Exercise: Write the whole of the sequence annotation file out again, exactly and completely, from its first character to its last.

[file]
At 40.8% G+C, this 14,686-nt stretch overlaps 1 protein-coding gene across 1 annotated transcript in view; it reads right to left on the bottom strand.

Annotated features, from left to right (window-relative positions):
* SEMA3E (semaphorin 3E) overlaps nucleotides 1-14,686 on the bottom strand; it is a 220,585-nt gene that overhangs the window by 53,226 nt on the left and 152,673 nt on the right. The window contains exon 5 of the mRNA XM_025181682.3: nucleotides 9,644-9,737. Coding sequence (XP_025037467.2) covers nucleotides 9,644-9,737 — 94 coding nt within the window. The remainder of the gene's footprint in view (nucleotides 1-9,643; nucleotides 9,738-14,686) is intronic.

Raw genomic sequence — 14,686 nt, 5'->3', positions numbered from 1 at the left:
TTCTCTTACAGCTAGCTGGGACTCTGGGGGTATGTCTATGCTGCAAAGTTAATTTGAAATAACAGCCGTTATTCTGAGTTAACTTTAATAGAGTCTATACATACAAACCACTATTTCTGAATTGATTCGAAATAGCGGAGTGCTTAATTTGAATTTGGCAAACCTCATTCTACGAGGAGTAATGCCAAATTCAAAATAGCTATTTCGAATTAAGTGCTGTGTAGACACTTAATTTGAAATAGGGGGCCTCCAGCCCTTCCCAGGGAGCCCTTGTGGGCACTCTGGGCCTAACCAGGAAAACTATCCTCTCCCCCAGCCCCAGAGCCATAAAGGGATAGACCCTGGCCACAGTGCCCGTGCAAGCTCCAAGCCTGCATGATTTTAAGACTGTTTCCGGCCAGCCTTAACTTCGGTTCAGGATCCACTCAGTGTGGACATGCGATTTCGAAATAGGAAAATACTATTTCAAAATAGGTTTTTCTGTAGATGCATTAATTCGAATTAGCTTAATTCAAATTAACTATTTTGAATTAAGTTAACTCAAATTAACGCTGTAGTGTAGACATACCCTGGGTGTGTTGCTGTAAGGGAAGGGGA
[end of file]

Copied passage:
At 40.8% G+C, this 14,686-nt stretch overlaps 1 protein-coding gene across 1 annotated transcript in view; it reads right to left on the bottom strand.

Annotated features, from left to right (window-relative positions):
* SEMA3E (semaphorin 3E) overlaps nucleotides 1-14,686 on the bottom strand; it is a 220,585-nt gene that overhangs the window by 53,226 nt on the left and 152,673 nt on the right. The window contains exon 5 of the mRNA XM_025181682.3: nucleotides 9,644-9,737. Coding sequence (XP_025037467.2) covers nucleotides 9,644-9,737 — 94 coding nt within the window. The remainder of the gene's footprint in view (nucleotides 1-9,643; nucleotides 9,738-14,686) is intronic.

Raw genomic sequence — 14,686 nt, 5'->3', positions numbered from 1 at the left:
TTCTCTTACAGCTAGCTGGGACTCTGGGGGTATGTCTATGCTGCAAAGTTAATTTGAAATAACAGCCGTTATTCTGAGTTAACTTTAATAGAGTCTATACATACAAACCACTATTTCTGAATTGATTCGAAATAGCGGAGTGCTTAATTTGAATTTGGCAAACCTCATTCTACGAGGAGTAATGCCAAATTCAAAATAGCTATTTCGAATTAAGTGCTGTGTAGACACTTAATTTGAAATAGGGGGCCTCCAGCCCTTCCCAGGGAGCCCTTGTGGGCACTCTGGGCCTAACCAGGAAAACTATCCTCTCCCCCAGCCCCAGAGCCATAAAGGGATAGACCCTGGCCACAGTGCCCGTGCAAGCTCCAAGCCTGCATGATTTTAAGACTGTTTCCGGCCAGCCTTAACTTCGGTTCAGGATCCACTCAGTGTGGACATGCGATTTCGAAATAGGAAAATACTATTTCAAAATAGGTTTTTCTGTAGATGCATTAATTCGAATTAGCTTAATTCAAATTAACTATTTTGAATTAAGTTAACTCAAATTAACGCTGTAGTGTAGACATACCCTGGGTGTGTTGCTGTAAGGGAAGGGGA